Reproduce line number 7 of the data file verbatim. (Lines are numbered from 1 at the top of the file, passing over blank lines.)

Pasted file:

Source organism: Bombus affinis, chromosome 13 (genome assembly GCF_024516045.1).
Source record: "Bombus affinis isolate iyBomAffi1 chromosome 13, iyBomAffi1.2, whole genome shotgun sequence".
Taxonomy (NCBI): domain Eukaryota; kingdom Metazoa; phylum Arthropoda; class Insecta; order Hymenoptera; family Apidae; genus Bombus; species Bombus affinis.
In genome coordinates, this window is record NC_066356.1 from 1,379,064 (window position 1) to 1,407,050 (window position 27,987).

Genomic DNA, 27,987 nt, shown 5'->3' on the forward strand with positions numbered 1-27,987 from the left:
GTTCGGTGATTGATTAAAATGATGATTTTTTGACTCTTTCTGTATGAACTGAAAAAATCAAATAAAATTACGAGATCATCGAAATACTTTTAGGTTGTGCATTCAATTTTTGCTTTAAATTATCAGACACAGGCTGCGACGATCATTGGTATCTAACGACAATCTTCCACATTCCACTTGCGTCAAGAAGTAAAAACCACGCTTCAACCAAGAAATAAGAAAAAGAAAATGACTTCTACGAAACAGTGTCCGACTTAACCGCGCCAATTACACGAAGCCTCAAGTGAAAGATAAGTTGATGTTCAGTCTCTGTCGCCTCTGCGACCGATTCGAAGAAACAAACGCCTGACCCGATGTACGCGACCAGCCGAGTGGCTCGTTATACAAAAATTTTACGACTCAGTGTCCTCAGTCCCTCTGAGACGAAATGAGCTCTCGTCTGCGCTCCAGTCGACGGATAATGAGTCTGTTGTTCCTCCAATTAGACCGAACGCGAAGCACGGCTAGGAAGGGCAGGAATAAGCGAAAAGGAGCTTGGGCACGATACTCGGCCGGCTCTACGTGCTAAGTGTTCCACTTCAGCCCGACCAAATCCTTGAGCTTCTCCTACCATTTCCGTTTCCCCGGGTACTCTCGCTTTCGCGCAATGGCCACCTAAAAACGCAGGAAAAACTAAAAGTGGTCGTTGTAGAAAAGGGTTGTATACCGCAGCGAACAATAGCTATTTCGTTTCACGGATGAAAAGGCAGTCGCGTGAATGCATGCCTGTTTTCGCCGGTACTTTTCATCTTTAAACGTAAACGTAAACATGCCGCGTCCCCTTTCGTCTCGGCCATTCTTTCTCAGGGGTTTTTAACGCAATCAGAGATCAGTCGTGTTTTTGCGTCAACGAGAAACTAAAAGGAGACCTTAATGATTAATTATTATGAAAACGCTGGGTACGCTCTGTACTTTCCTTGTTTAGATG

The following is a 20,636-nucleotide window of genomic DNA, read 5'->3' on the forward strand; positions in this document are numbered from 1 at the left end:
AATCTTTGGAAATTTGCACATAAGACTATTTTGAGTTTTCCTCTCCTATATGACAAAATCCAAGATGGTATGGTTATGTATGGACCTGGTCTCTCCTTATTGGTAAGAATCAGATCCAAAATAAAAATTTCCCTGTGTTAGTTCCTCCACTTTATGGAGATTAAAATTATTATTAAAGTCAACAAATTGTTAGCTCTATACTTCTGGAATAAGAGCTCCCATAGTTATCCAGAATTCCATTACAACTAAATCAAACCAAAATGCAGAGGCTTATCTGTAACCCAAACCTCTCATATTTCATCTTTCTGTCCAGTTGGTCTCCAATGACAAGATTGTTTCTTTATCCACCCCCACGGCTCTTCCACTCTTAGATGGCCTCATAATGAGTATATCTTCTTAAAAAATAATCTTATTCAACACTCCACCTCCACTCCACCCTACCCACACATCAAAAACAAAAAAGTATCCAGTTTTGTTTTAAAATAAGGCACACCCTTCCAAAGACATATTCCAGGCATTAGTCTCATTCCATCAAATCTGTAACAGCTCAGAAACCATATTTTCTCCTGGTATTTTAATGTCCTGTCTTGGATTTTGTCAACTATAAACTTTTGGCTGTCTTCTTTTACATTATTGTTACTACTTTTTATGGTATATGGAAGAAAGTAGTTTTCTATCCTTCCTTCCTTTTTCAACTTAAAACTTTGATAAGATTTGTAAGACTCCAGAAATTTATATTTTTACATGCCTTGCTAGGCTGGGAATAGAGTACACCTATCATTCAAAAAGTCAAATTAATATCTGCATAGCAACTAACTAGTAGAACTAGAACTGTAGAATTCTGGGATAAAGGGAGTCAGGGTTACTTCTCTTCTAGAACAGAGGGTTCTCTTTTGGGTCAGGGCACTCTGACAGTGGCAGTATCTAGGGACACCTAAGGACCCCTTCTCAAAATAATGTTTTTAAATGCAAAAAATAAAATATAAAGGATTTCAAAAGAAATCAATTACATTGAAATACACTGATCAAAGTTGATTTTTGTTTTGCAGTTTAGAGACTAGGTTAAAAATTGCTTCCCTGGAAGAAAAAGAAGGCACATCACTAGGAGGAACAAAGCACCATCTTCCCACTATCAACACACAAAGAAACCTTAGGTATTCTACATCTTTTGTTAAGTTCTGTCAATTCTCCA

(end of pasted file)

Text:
The following is a 20,636-nucleotide window of genomic DNA, read 5'->3' on the forward strand; positions in this document are numbered from 1 at the left end: